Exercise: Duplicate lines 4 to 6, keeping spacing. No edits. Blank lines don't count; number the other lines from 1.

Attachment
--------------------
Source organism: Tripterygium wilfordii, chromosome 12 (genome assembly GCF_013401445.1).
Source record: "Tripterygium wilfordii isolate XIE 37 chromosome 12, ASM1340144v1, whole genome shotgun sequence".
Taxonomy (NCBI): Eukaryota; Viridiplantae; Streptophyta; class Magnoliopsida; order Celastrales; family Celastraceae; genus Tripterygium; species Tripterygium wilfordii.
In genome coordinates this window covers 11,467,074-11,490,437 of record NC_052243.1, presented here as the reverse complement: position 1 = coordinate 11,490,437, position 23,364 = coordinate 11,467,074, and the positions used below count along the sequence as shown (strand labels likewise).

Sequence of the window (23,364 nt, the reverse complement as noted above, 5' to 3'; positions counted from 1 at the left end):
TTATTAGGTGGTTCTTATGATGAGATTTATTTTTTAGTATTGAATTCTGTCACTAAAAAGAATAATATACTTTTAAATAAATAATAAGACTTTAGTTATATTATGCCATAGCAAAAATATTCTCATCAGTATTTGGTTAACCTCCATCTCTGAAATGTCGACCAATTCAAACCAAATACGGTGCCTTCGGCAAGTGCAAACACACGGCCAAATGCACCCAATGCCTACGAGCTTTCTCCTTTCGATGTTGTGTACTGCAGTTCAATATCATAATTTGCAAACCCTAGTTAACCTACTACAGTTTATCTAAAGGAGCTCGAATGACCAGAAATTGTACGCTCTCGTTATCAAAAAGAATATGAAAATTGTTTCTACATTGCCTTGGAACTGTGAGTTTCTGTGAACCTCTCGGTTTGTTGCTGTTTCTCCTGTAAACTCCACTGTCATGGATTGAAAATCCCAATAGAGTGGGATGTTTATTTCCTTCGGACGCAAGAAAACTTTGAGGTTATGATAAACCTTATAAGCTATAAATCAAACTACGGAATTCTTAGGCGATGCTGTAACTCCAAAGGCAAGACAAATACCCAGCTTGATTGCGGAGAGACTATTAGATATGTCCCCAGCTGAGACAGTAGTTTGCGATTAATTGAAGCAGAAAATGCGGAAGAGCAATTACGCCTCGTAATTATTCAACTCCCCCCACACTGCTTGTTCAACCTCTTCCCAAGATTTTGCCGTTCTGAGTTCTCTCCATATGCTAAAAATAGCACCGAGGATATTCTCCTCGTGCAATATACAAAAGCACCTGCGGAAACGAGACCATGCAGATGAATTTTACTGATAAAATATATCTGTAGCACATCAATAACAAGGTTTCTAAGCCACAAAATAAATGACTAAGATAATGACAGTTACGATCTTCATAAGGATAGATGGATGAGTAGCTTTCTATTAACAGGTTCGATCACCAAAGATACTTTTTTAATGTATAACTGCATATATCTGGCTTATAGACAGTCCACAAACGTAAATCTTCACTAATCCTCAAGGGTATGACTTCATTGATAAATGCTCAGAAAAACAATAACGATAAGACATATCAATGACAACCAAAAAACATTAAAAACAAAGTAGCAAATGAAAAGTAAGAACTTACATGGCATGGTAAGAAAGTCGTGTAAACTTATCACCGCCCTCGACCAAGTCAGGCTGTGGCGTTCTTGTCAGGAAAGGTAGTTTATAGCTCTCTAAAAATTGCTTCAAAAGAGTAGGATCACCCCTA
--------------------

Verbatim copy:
In genome coordinates this window covers 11,467,074-11,490,437 of record NC_052243.1, presented here as the reverse complement: position 1 = coordinate 11,490,437, position 23,364 = coordinate 11,467,074, and the positions used below count along the sequence as shown (strand labels likewise).

Sequence of the window (23,364 nt, the reverse complement as noted above, 5' to 3'; positions counted from 1 at the left end):
TTATTAGGTGGTTCTTATGATGAGATTTATTTTTTAGTATTGAATTCTGTCACTAAAAAGAATAATATACTTTTAAATAAATAATAAGACTTTAGTTATATTATGCCATAGCAAAAATATTCTCATCAGTATTTGGTTAACCTCCATCTCTGAAATGTCGACCAATTCAAACCAAATACGGTGCCTTCGGCAAGTGCAAACACACGGCCAAATGCACCCAATGCCTACGAGCTTTCTCCTTTCGATGTTGTGTACTGCAGTTCAATATCATAATTTGCAAACCCTAGTTAACCTACTACAGTTTATCTAAAGGAGCTCGAATGACCAGAAATTGTACGCTCTCGTTATCAAAAAGAATATGAAAATTGTTTCTACATTGCCTTGGAACTGTGAGTTTCTGTGAACCTCTCGGTTTGTTGCTGTTTCTCCTGTAAACTCCACTGTCATGGATTGAAAATCCCAATAGAGTGGGATGTTTATTTCCTTCGGACGCAAGAAAACTTTGAGGTTATGATAAACCTTATAAGCTATAAATCAAACTACGGAATTCTTAGGCGATGCTGTAACTCCAAAGGCAAGACAAATACCCAGCTTGATTGCGGAGAGACTATTAGATATGTCCCCAGCTGAGACAGTAGTTTGCGATTAATTGAAGCAGAAAATGCGGAAGAGCAATTACGCCTCGTAATTATTCAACTCCCCCCACACTGCTTGTTCAACCTCTTCCCAAGATTTTGCCGTTCTGAGTTCTCTCCATATGCTAAAAATAGCACCGAGGATATTCTCCTCGTGCAATATACAAAAGCACCTGCGGAAACGAGACCATGCAGATGAATTTTACTGATAAAATATATCTGTAGCACATCAATAACAAGGTTTCTAAGCCACAAAATAAATGACTAAGATAATGACAGTTACGATCTTCATAAGGATAGATGGATGAGTAGCTTTCTATTAACAGGTTCGATCACCAAAGATACTTTTTTAATGTATAACTGCATATATCTGGCTTATAGACAGTCCACAAACGTAAATCTTCACTAATCCTCAAGGGTATGACTTCATTGATAAATGCTCAGAAAAACAATAACGATAAGACATATCAATGACAACCAAAAAACATTAAAAACAAAGTAGCAAATGAAAAGTAAGAACTTACATGGCATGGTAAGAAAGTCGTGTAAACTTATCACCGCCCTCGACCAAGTCAGGCTGTGGCGTTCTTGTCAGGAAAGGTAGTTTATAGCTCTCTAAAAATTGCTTCAAAAGAGTAGGATCACCCCTA